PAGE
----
Southern Baptist pastors are still very conservative especially when compared to the average Americans on politics and issues such as global warming and stem cell research.
A new study by LifeWay Research showed 80 percent of pastors from the Southern Baptist Convention the largest Protestant denomination in the country plan to vote for Republican nominee-in-waiting John McCain despite suspicion from the Christian right of his conservative stances.
"While many have spoken of the weakening of evangelical support of some conservative causes and candidates, that does not seem to be reflected in the voting plans of SBC pastors," said Ed Stetzer, director of LifeWay Research.
Only 1 percent of SBC pastors said they would vote for Barack Obama, who is poised to win the Democratic nomination, and none plan to vote for Democratic candidate Hillary Clinton.
Fifteen percent of the pastors are still undecided about their vote for the next U.S. president and 4 percent said they plan to vote for a candidate other than the three major contenders.
Global warming has grabbed more media spotlight as evangelicals have increasingly hopped on board to voice concerns for the environment. But Southern Baptist leaders have been less enthusiastic about adding their voice to campaign for "creation care," as supporters call it.
According to the latest LifeWay survey, 86 percent of SBC pastors believe the "media has overstated the threat of global warming." Only 6 percent disagreed with the statement and 8 percent said they were not sure.
While 51 percent of all Americans strongly agree that the earth is warming and that humans are contributing to that warming to some degree, only 6 percent of Southern Baptist pastors held that same belief. Thirty-two percent of SBC pastors strongly disagreed compared to 11 percent of all Americans.
Among those with less strongly held convictions, 30 percent of SBC pastors, compared to 26 percent of all Americans, said they "somewhat agree" that global warming is real and that humans are contributing to it; and 24 percent of SBC pastors, compared to 10 percent of all Americans, said they "somewhat disagree" with the statement.
Earlier this month, several prominent Southern Baptist leaders, including Dr. Barrett Duke, vice president of SBC's Ethics and Religious Liberty Commission, launched a national campaign called "We Get It!" telling Christians that they must not believe all the hype about global warming. While still promoting care for God's creation, signers of the "We Get It!" declaration say science does not absolutely support humans being the main cause of warming and that there is no hard evidence showing the devastating degree of climate change claimed by mainstream society.
Last summer, Southern Baptists adopted a resolution urging members of the denomination to "proceed cautiously in the human-induced global warming debate in light of conflicting scientific research."
The resolution further stated that they "consider proposals to regulate CO2 and other greenhouse gas emissions based on a maximum acceptable global temperature goal to be very dangerous, since attempts to meet the goal could lead to a succession of mandates of deeper cuts in emissions, which may have no appreciable effect if humans are not the principal cause of global warming, and could lead to major economic hardships on a worldwide scale."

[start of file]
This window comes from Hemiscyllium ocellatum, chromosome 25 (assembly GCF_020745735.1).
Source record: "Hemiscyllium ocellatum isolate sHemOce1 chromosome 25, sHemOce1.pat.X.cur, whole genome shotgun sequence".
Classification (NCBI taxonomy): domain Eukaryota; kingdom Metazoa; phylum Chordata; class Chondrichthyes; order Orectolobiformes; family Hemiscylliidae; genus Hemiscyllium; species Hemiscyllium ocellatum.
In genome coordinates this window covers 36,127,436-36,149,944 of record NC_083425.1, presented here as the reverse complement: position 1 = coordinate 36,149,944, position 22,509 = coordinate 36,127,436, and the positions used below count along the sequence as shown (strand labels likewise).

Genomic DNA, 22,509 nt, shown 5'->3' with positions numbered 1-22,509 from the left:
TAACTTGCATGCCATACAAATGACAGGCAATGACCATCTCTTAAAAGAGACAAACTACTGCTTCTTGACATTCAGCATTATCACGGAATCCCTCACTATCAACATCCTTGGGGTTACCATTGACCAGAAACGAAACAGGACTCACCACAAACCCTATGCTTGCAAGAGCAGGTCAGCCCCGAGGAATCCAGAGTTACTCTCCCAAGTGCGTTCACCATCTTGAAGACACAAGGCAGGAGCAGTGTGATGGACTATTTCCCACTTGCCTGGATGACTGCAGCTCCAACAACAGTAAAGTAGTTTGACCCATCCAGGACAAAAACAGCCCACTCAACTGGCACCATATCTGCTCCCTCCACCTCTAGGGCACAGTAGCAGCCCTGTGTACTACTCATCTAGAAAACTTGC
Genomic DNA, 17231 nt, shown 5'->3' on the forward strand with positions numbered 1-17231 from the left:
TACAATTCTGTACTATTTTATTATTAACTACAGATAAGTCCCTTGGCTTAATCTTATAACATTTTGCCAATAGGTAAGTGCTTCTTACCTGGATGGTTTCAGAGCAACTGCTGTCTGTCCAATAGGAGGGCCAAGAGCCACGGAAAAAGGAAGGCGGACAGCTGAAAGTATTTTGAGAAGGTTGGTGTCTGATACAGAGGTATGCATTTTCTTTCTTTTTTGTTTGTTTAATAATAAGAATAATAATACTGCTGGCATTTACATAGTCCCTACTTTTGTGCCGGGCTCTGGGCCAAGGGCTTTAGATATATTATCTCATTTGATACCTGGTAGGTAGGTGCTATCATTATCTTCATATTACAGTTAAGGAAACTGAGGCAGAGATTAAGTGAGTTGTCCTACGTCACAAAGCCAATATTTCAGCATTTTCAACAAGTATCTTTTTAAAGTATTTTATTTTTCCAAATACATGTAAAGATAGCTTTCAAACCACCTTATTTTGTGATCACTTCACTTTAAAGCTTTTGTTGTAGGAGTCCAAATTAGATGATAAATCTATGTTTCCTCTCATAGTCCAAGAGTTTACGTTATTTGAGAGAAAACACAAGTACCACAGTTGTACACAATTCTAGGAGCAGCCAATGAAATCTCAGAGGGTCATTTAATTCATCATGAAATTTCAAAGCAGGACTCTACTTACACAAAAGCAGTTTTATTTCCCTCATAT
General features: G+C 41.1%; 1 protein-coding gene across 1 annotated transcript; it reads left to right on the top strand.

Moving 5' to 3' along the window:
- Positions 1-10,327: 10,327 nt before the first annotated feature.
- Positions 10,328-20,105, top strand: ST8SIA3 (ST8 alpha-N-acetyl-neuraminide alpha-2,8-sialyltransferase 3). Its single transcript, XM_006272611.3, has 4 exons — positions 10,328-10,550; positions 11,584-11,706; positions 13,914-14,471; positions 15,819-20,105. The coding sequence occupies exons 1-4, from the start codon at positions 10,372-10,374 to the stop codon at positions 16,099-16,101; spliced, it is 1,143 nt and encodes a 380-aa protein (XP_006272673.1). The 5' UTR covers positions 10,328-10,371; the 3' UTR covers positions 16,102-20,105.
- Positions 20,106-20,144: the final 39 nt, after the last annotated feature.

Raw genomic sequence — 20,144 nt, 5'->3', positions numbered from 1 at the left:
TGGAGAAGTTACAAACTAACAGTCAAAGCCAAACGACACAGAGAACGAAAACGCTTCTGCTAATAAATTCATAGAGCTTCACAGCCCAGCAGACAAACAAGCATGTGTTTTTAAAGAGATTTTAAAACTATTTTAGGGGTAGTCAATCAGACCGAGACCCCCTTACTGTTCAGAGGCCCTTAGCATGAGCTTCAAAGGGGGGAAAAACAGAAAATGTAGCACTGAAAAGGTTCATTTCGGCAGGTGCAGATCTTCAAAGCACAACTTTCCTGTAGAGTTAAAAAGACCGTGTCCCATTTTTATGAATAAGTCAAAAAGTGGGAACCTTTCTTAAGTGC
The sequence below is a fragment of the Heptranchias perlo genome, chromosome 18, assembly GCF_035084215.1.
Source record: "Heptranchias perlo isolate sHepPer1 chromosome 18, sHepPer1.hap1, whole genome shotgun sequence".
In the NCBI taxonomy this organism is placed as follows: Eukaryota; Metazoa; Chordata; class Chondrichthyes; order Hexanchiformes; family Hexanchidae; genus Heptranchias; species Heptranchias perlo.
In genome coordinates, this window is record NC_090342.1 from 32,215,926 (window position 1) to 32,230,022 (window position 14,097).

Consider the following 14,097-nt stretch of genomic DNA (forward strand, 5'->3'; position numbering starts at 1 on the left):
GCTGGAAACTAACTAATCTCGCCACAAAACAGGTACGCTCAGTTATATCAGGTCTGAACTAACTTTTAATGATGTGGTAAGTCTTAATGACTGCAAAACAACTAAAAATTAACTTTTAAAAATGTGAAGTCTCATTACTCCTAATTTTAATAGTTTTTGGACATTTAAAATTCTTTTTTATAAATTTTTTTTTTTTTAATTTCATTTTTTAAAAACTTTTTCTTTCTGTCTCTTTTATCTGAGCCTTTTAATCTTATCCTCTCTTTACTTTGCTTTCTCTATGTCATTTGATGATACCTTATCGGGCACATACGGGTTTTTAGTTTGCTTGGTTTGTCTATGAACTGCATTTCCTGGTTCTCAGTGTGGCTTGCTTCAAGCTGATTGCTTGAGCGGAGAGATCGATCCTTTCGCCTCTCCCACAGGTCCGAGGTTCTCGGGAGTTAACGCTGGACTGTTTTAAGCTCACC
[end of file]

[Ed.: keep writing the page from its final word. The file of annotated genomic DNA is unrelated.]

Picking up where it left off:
Seventy-five percent of SBC pastors said in the LifeWay survey that they disagree with the statement that "the government should take significant action to reduce carbon emissions to combat global warming even if the action causes serious, negative economic impact on average Americans' living standards."
The survey additionally showed that while 17 percent of the pastors believe the SBC has been "too timid" in its resolutions on climate change, 65 percent do not feel that way.
"The majority of Southern Baptists are comfortable with the stand of the convention from past resolutions," Stetzer made clear.
While debate over physician-assisted suicide remains heated in America, Southern Baptist leaders indicate a clear stance on the issue they strongly oppose it. The LifeWay survey found that 88 percent of SBC pastors strongly disagree with the statement "When a person is facing a painful terminal disease, it is morally acceptable to ask for a physician's aid in taking his or her life." Only 33 percent of all Americans held that same strong conviction.
Only 2 percent of SBC pastors said they agree with physician-assisted suicide compared to 50 percent of all Americans.
The sharp contrast between Southern Baptists and the average Americans was also noted on the issue of embryonic stem cell research. Ninety percent of SBC pastors disagree that embryonic stem cell research is morally acceptable given the potential for medical breakthroughs. Only 28 percent of all Americans disagree. Meanwhile, 6 percent of Southern Baptist pastors agree with the research being morally acceptable compared to 66 percent of all Americans.
"Americans are clearly looking at a different moral compass in terms of stem cell research and physician-assisted suicide," Scott McConnell, associate director of LifeWay Research, noted.
The study findings are based on surveys conducted April 10-12 on 1,201 American adults and April 16-May 5 on 778 Southern Baptist pastors.